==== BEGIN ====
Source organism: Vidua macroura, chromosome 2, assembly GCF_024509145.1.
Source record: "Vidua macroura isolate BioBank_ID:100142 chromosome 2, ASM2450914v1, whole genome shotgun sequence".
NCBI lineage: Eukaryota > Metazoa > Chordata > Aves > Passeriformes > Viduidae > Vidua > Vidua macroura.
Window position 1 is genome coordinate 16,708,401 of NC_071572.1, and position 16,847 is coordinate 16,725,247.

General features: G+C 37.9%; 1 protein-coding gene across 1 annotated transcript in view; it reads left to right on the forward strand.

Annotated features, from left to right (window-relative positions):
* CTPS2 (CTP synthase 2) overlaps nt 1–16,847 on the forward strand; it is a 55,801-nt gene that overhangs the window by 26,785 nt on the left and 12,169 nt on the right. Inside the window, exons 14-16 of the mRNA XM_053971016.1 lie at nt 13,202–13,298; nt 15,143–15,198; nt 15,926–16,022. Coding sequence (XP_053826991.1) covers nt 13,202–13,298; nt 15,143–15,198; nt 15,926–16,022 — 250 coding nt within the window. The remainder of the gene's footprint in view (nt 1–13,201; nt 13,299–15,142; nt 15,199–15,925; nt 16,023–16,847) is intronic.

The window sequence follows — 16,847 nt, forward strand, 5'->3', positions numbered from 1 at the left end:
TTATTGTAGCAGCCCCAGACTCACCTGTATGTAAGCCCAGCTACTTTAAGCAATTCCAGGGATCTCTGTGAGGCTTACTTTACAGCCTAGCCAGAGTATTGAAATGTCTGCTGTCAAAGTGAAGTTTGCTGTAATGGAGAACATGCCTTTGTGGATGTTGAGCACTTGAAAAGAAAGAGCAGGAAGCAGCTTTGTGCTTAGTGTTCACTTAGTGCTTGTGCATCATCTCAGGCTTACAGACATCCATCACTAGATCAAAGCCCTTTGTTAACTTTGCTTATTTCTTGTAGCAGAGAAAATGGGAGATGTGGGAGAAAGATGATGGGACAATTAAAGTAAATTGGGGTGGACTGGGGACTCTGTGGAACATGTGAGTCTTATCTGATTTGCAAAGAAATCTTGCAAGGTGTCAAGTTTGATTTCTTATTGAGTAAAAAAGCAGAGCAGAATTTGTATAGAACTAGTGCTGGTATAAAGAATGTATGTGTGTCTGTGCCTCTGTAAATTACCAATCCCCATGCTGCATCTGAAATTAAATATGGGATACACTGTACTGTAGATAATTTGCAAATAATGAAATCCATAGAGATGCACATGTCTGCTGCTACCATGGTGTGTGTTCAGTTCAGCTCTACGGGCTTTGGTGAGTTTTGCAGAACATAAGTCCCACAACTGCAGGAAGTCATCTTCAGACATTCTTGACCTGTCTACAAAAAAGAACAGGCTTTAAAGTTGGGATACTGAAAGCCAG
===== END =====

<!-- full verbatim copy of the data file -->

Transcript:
Source organism: Vidua macroura, chromosome 2, assembly GCF_024509145.1.
Source record: "Vidua macroura isolate BioBank_ID:100142 chromosome 2, ASM2450914v1, whole genome shotgun sequence".
NCBI lineage: Eukaryota > Metazoa > Chordata > Aves > Passeriformes > Viduidae > Vidua > Vidua macroura.
Window position 1 is genome coordinate 16,708,401 of NC_071572.1, and position 16,847 is coordinate 16,725,247.

General features: G+C 37.9%; 1 protein-coding gene across 1 annotated transcript in view; it reads left to right on the forward strand.

Annotated features, from left to right (window-relative positions):
* CTPS2 (CTP synthase 2) overlaps nt 1–16,847 on the forward strand; it is a 55,801-nt gene that overhangs the window by 26,785 nt on the left and 12,169 nt on the right. Inside the window, exons 14-16 of the mRNA XM_053971016.1 lie at nt 13,202–13,298; nt 15,143–15,198; nt 15,926–16,022. Coding sequence (XP_053826991.1) covers nt 13,202–13,298; nt 15,143–15,198; nt 15,926–16,022 — 250 coding nt within the window. The remainder of the gene's footprint in view (nt 1–13,201; nt 13,299–15,142; nt 15,199–15,925; nt 16,023–16,847) is intronic.

The window sequence follows — 16,847 nt, forward strand, 5'->3', positions numbered from 1 at the left end:
TTATTGTAGCAGCCCCAGACTCACCTGTATGTAAGCCCAGCTACTTTAAGCAATTCCAGGGATCTCTGTGAGGCTTACTTTACAGCCTAGCCAGAGTATTGAAATGTCTGCTGTCAAAGTGAAGTTTGCTGTAATGGAGAACATGCCTTTGTGGATGTTGAGCACTTGAAAAGAAAGAGCAGGAAGCAGCTTTGTGCTTAGTGTTCACTTAGTGCTTGTGCATCATCTCAGGCTTACAGACATCCATCACTAGATCAAAGCCCTTTGTTAACTTTGCTTATTTCTTGTAGCAGAGAAAATGGGAGATGTGGGAGAAAGATGATGGGACAATTAAAGTAAATTGGGGTGGACTGGGGACTCTGTGGAACATGTGAGTCTTATCTGATTTGCAAAGAAATCTTGCAAGGTGTCAAGTTTGATTTCTTATTGAGTAAAAAAGCAGAGCAGAATTTGTATAGAACTAGTGCTGGTATAAAGAATGTATGTGTGTCTGTGCCTCTGTAAATTACCAATCCCCATGCTGCATCTGAAATTAAATATGGGATACACTGTACTGTAGATAATTTGCAAATAATGAAATCCATAGAGATGCACATGTCTGCTGCTACCATGGTGTGTGTTCAGTTCAGCTCTACGGGCTTTGGTGAGTTTTGCAGAACATAAGTCCCACAACTGCAGGAAGTCATCTTCAGACATTCTTGACCTGTCTACAAAAAAGAACAGGCTTTAAAGTTGGGATACTGAAAGCCAG